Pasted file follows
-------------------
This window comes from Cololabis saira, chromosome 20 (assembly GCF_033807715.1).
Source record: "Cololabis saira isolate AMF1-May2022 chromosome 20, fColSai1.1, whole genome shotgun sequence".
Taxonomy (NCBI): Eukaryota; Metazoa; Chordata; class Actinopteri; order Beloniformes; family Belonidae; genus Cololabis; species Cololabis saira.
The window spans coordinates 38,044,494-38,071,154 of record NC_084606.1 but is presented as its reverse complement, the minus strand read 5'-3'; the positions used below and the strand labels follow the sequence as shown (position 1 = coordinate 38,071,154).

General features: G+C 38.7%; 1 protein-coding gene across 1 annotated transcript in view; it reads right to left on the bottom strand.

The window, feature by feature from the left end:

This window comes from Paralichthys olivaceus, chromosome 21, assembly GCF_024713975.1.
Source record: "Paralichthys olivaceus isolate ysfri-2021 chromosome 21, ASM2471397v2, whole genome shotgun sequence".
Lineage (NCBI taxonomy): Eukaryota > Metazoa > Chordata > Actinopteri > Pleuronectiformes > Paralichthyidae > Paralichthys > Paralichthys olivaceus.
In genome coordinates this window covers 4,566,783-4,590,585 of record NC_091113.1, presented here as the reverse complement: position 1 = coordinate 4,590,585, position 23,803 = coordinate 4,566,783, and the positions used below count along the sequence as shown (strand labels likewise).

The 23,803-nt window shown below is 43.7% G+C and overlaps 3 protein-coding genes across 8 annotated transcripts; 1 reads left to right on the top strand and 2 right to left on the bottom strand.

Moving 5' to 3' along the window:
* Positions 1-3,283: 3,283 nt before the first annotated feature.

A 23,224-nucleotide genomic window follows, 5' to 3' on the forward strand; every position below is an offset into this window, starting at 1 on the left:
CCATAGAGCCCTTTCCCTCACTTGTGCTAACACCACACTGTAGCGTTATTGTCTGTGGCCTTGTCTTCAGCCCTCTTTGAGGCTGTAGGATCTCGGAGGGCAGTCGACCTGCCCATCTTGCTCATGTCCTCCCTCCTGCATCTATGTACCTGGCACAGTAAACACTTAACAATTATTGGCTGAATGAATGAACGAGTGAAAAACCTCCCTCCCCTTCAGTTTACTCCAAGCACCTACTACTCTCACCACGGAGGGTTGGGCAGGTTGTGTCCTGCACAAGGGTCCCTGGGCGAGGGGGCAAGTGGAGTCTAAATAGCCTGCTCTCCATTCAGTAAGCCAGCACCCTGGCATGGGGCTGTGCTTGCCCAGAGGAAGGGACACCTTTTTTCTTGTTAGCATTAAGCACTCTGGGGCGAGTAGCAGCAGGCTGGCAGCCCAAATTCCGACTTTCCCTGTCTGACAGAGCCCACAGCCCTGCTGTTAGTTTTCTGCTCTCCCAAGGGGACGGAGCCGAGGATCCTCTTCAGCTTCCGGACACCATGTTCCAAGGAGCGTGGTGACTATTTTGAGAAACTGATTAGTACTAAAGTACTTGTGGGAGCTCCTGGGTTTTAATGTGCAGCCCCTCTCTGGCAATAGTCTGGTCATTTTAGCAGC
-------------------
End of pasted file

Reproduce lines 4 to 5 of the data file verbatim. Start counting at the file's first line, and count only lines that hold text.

The window spans coordinates 38,044,494-38,071,154 of record NC_084606.1 but is presented as its reverse complement, the minus strand read 5'-3'; the positions used below and the strand labels follow the sequence as shown (position 1 = coordinate 38,071,154).

General features: G+C 38.7%; 1 protein-coding gene across 1 annotated transcript in view; it reads right to left on the bottom strand.